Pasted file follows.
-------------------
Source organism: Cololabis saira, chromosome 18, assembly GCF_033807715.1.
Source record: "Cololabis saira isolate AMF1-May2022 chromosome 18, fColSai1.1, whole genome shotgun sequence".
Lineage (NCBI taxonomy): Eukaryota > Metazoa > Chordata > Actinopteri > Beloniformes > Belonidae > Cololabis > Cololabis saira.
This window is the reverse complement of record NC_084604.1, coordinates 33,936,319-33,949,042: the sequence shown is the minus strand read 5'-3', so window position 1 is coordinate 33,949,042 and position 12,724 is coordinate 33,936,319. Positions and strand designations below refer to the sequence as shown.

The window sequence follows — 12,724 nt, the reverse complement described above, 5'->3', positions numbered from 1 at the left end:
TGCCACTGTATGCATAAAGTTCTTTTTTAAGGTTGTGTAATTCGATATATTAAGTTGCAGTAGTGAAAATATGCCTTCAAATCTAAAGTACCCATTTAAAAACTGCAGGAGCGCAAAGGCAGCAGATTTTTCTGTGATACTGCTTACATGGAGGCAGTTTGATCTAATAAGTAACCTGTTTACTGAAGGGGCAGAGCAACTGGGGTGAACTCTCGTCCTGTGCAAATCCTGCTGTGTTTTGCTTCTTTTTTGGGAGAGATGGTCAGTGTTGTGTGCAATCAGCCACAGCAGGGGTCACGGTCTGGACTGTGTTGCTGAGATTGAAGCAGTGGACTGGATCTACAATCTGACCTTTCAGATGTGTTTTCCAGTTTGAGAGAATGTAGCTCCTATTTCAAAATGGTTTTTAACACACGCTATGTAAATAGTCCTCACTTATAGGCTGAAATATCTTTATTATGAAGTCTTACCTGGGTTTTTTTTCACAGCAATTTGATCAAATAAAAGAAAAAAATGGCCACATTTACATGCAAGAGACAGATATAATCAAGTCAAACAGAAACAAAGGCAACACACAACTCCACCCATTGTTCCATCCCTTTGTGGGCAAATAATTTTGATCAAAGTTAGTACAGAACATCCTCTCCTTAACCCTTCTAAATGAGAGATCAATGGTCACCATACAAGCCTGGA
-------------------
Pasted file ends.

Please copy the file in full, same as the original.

Source organism: Cololabis saira, chromosome 18, assembly GCF_033807715.1.
Source record: "Cololabis saira isolate AMF1-May2022 chromosome 18, fColSai1.1, whole genome shotgun sequence".
Lineage (NCBI taxonomy): Eukaryota > Metazoa > Chordata > Actinopteri > Beloniformes > Belonidae > Cololabis > Cololabis saira.
This window is the reverse complement of record NC_084604.1, coordinates 33,936,319-33,949,042: the sequence shown is the minus strand read 5'-3', so window position 1 is coordinate 33,949,042 and position 12,724 is coordinate 33,936,319. Positions and strand designations below refer to the sequence as shown.

The window sequence follows — 12,724 nt, the reverse complement described above, 5'->3', positions numbered from 1 at the left end:
TGCCACTGTATGCATAAAGTTCTTTTTTAAGGTTGTGTAATTCGATATATTAAGTTGCAGTAGTGAAAATATGCCTTCAAATCTAAAGTACCCATTTAAAAACTGCAGGAGCGCAAAGGCAGCAGATTTTTCTGTGATACTGCTTACATGGAGGCAGTTTGATCTAATAAGTAACCTGTTTACTGAAGGGGCAGAGCAACTGGGGTGAACTCTCGTCCTGTGCAAATCCTGCTGTGTTTTGCTTCTTTTTTGGGAGAGATGGTCAGTGTTGTGTGCAATCAGCCACAGCAGGGGTCACGGTCTGGACTGTGTTGCTGAGATTGAAGCAGTGGACTGGATCTACAATCTGACCTTTCAGATGTGTTTTCCAGTTTGAGAGAATGTAGCTCCTATTTCAAAATGGTTTTTAACACACGCTATGTAAATAGTCCTCACTTATAGGCTGAAATATCTTTATTATGAAGTCTTACCTGGGTTTTTTTTCACAGCAATTTGATCAAATAAAAGAAAAAAATGGCCACATTTACATGCAAGAGACAGATATAATCAAGTCAAACAGAAACAAAGGCAACACACAACTCCACCCATTGTTCCATCCCTTTGTGGGCAAATAATTTTGATCAAAGTTAGTACAGAACATCCTCTCCTTAACCCTTCTAAATGAGAGATCAATGGTCACCATACAAGCCTGGA